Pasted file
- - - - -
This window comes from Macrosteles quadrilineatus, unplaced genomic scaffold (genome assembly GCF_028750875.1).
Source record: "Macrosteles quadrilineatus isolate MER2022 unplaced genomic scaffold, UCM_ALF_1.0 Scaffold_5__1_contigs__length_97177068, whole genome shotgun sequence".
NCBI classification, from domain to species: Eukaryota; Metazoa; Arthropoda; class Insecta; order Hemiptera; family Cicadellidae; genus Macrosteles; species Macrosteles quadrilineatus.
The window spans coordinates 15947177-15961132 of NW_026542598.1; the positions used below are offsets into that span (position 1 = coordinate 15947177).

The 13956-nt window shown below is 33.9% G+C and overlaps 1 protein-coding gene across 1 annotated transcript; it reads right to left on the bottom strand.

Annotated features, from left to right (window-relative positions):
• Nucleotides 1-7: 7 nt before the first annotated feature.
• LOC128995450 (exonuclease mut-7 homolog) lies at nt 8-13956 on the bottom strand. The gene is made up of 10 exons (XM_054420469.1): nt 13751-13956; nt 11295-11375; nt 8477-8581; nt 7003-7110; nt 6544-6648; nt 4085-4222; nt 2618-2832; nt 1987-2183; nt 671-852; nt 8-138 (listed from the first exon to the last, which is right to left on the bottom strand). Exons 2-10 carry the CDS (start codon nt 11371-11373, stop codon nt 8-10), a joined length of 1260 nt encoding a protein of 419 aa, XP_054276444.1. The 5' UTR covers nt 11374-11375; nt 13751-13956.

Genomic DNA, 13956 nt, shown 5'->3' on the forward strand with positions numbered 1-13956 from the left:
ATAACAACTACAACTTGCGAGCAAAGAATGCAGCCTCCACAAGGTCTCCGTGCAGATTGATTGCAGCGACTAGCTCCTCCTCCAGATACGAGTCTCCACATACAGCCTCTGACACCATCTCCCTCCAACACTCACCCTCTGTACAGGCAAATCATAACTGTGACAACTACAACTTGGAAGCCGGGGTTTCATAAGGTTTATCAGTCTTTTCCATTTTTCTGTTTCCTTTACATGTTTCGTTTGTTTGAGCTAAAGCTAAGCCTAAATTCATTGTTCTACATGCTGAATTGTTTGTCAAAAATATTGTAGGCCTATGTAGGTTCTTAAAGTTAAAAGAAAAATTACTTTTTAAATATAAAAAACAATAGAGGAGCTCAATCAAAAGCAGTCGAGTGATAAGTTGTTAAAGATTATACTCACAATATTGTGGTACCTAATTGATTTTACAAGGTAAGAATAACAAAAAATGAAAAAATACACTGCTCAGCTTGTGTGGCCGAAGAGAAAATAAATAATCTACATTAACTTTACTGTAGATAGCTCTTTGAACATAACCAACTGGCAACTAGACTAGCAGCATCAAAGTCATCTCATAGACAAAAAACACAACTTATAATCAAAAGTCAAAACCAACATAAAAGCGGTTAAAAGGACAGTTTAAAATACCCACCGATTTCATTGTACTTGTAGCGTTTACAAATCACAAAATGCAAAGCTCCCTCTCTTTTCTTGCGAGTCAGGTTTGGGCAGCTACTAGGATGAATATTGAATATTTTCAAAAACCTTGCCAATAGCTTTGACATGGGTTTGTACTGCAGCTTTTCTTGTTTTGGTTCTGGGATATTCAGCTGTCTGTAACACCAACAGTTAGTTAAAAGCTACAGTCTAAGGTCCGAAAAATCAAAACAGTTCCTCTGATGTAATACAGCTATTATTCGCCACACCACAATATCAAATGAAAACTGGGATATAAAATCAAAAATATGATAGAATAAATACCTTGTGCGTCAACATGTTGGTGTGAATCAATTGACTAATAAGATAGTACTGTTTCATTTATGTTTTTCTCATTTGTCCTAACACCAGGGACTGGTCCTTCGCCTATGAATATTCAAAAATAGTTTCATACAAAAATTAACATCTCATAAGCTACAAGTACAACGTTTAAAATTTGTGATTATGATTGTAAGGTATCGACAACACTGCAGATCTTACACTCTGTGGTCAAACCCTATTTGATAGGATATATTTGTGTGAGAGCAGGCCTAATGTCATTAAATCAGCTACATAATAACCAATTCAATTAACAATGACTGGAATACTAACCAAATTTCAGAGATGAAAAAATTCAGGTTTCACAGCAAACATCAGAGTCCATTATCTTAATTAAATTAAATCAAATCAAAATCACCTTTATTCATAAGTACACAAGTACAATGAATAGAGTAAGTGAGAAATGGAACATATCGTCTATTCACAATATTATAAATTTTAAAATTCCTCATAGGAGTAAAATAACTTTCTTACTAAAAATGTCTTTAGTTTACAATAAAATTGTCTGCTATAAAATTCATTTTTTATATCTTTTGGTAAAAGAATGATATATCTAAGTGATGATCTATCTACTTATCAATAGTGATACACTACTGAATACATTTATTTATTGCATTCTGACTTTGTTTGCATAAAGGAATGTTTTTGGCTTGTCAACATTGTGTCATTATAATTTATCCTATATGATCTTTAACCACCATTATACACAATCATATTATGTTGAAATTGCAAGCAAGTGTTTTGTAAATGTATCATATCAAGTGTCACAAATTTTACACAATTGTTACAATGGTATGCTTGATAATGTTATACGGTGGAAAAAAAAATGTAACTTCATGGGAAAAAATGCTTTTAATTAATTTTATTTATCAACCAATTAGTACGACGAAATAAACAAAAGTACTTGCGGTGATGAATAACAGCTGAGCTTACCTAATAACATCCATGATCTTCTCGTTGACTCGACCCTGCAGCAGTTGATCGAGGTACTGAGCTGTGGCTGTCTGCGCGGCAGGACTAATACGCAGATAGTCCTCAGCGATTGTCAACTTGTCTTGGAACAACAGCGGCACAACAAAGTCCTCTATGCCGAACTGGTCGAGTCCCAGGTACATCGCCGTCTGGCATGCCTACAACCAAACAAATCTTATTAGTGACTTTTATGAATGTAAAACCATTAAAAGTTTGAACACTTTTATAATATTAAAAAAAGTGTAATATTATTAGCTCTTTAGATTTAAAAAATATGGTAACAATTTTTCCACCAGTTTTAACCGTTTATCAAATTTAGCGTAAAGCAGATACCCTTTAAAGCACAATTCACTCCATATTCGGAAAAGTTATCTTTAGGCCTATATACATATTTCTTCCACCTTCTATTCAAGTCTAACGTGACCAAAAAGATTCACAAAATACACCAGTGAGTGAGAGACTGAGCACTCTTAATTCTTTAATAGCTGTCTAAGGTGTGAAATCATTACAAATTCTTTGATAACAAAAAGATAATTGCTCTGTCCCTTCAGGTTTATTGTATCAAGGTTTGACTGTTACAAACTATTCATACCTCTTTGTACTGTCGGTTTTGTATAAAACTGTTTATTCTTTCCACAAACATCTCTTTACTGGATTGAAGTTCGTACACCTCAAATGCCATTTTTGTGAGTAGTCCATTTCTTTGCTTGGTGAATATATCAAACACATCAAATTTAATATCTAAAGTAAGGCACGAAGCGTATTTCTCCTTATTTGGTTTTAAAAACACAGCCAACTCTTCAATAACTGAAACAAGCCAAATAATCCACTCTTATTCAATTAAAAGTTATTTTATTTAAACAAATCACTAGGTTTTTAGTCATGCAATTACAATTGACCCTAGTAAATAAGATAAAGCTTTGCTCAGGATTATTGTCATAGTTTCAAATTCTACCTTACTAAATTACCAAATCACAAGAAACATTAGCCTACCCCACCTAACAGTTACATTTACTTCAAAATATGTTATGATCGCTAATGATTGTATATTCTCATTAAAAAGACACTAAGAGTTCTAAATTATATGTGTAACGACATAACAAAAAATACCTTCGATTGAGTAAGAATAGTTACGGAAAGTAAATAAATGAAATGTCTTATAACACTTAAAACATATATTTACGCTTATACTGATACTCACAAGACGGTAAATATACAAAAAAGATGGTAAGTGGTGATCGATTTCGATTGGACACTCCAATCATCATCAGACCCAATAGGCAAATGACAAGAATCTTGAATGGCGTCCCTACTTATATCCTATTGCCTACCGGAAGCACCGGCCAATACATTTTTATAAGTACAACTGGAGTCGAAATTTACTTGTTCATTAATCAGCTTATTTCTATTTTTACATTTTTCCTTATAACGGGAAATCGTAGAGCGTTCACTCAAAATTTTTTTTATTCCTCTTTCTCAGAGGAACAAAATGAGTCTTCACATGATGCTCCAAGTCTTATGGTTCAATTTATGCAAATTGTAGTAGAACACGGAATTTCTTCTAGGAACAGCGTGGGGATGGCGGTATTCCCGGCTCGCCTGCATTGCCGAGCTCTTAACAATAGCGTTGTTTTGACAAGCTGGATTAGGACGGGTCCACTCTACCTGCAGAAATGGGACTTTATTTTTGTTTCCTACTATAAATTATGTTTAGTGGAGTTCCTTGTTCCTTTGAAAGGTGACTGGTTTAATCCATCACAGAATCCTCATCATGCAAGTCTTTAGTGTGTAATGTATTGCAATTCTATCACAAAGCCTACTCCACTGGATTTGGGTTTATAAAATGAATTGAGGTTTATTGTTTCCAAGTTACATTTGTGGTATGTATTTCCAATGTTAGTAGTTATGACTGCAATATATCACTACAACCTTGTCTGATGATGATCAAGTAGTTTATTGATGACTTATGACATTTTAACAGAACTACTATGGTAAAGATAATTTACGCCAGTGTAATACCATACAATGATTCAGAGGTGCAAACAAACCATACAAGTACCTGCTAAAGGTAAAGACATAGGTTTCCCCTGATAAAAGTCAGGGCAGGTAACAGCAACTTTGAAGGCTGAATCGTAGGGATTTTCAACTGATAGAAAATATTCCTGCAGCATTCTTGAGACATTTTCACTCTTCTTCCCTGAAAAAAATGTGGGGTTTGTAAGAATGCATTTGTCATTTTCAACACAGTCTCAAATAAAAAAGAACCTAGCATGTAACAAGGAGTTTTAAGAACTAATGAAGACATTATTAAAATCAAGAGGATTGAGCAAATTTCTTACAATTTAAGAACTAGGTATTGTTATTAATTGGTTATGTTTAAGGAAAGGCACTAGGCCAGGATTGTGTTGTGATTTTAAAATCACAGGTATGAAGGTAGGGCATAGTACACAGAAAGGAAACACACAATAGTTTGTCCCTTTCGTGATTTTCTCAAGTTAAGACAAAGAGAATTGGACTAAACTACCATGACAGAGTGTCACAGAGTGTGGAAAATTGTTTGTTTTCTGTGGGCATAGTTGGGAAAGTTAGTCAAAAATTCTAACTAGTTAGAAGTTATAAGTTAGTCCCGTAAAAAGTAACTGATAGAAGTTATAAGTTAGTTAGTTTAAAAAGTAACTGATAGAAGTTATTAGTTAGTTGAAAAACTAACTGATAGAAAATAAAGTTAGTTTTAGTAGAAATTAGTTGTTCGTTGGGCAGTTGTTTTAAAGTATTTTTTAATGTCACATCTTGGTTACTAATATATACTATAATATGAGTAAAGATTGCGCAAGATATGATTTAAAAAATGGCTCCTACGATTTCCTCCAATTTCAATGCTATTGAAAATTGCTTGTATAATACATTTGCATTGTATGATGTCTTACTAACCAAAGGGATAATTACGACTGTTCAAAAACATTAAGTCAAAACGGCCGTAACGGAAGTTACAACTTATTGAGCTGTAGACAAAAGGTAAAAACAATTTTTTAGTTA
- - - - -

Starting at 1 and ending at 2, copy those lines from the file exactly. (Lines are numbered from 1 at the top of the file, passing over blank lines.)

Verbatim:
This window comes from Macrosteles quadrilineatus, unplaced genomic scaffold (genome assembly GCF_028750875.1).
Source record: "Macrosteles quadrilineatus isolate MER2022 unplaced genomic scaffold, UCM_ALF_1.0 Scaffold_5__1_contigs__length_97177068, whole genome shotgun sequence".